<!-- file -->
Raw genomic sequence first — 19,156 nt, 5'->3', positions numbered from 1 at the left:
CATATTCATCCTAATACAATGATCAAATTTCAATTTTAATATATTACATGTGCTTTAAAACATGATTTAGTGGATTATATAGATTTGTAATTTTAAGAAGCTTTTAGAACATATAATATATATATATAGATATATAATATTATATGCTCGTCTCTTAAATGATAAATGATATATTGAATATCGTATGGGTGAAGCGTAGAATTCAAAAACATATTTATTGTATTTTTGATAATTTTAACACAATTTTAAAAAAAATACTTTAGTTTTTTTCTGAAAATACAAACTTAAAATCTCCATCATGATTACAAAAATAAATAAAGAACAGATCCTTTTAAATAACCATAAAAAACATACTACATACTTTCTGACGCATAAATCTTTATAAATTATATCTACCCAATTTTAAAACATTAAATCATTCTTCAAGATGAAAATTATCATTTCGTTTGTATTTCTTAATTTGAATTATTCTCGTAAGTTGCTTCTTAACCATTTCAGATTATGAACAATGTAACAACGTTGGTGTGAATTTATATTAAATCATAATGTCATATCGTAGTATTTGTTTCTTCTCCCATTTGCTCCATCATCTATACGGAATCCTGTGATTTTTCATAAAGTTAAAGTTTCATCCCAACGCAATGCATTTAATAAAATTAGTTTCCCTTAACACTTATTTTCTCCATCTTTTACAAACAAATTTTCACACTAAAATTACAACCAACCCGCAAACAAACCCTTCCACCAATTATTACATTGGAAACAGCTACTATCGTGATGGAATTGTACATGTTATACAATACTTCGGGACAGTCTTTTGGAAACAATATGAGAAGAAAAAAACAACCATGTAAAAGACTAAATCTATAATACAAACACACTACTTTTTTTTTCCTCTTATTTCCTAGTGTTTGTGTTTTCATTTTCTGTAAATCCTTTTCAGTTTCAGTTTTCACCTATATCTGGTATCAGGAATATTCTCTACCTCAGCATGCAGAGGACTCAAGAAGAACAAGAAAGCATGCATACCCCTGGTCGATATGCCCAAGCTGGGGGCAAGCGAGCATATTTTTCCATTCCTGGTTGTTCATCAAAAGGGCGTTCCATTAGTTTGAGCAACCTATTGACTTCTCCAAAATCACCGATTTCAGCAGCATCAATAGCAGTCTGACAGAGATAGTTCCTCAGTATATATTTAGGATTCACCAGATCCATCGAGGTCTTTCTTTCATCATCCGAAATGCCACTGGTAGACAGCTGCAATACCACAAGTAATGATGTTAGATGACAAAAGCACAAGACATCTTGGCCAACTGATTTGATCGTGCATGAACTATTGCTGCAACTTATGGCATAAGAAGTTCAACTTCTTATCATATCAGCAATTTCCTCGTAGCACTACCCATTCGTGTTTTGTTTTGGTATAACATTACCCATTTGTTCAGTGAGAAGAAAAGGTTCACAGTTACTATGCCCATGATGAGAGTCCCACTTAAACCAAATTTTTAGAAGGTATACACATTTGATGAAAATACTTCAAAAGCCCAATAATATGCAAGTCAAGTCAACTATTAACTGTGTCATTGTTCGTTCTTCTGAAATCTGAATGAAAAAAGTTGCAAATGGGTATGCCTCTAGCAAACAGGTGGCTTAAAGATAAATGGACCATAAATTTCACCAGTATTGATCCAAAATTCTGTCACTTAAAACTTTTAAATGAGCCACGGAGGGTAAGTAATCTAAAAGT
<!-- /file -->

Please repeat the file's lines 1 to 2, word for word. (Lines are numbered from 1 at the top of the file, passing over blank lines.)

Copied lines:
Raw genomic sequence first — 19,156 nt, 5'->3', positions numbered from 1 at the left:
CATATTCATCCTAATACAATGATCAAATTTCAATTTTAATATATTACATGTGCTTTAAAACATGATTTAGTGGATTATATAGATTTGTAATTTTAAGAAGCTTTTAGAACATATAATATATATATATAGATATATAATATTATATGCTCGTCTCTTAAATGATAAATGATATATTGAATATCGTATGGGTGAAGCGTAGAATTCAAAAACATATTTATTGTATTTTTGATAATTTTAACACAATTTTAAAAAAAATACTTTAGTTTTTTTCTGAAAATACAAACTTAAAATCTCCATCATGATTACAAAAATAAATAAAGAACAGATCCTTTTAAATAACCATAAAAAACATACTACATACTTTCTGACGCATAAATCTTTATAAATTATATCTACCCAATTTTAAAACATTAAATCATTCTTCAAGATGAAAATTATCATTTCGTTTGTATTTCTTAATTTGAATTATTCTCGTAAGTTGCTTCTTAACCATTTCAGATTATGAACAATGTAACAACGTTGGTGTGAATTTATATTAAATCATAATGTCATATCGTAGTATTTGTTTCTTCTCCCATTTGCTCCATCATCTATACGGAATCCTGTGATTTTTCATAAAGTTAAAGTTTCATCCCAACGCAATGCATTTAATAAAATTAGTTTCCCTTAACACTTATTTTCTCCATCTTTTACAAACAAATTTTCACACTAAAATTACAACCAACCCGCAAACAAACCCTTCCACCAATTATTACATTGGAAACAGCTACTATCGTGATGGAATTGTACATGTTATACAATACTTCGGGACAGTCTTTTGGAAACAATATGAGAAGAAAAAAACAACCATGTAAAAGACTAAATCTATAATACAAACACACTACTTTTTTTTTCCTCTTATTTCCTAGTGTTTGTGTTTTCATTTTCTGTAAATCCTTTTCAGTTTCAGTTTTCACCTATATCTGGTATCAGGAATATTCTCTACCTCAGCATGCAGAGGACTCAAGAAGAACAAGAAAGCATGCATACCCCTGGTCGATATGCCCAAGCTGGGGGCAAGCGAGCATATTTTTCCATTCCTGGTTGTTCATCAAAAGGGCGTTCCATTAGTTTGAGCAACCTATTGACTTCTCCAAAATCACCGATTTCAGCAGCATCAATAGCAGTCTGACAGAGATAGTTCCTCAGTATATATTTAGGATTCACCAGATCCATCGAGGTCTTTCTTTCATCATCCGAAATGCCACTGGTAGACAGCTGCAATACCACAAGTAATGATGTTAGATGACAAAAGCACAAGACATCTTGGCCAACTGATTTGATCGTGCATGAACTATTGCTGCAACTTATGGCATAAGAAGTTCAACTTCTTATCATATCAGCAATTTCCTCGTAGCACTACCCATTCGTGTTTTGTTTTGGTATAACATTACCCATTTGTTCAGTGAGAAGAAAAGGTTCACAGTTACTATGCCCATGATGAGAGTCCCACTTAAACCAAATTTTTAGAAGGTATACACATTTGATGAAAATACTTCAAAAGCCCAATAATATGCAAGTCAAGTCAACTATTAACTGTGTCATTGTTCGTTCTTCTGAAATCTGAATGAAAAAAGTTGCAAATGGGTATGCCTCTAGCAAACAGGTGGCTTAAAGATAAATGGACCATAAATTTCACCAGTATTGATCCAAAATTCTGTCACTTAAAACTTTTAAATGAGCCACGGAGGGTAAGTAATCTAAAAGT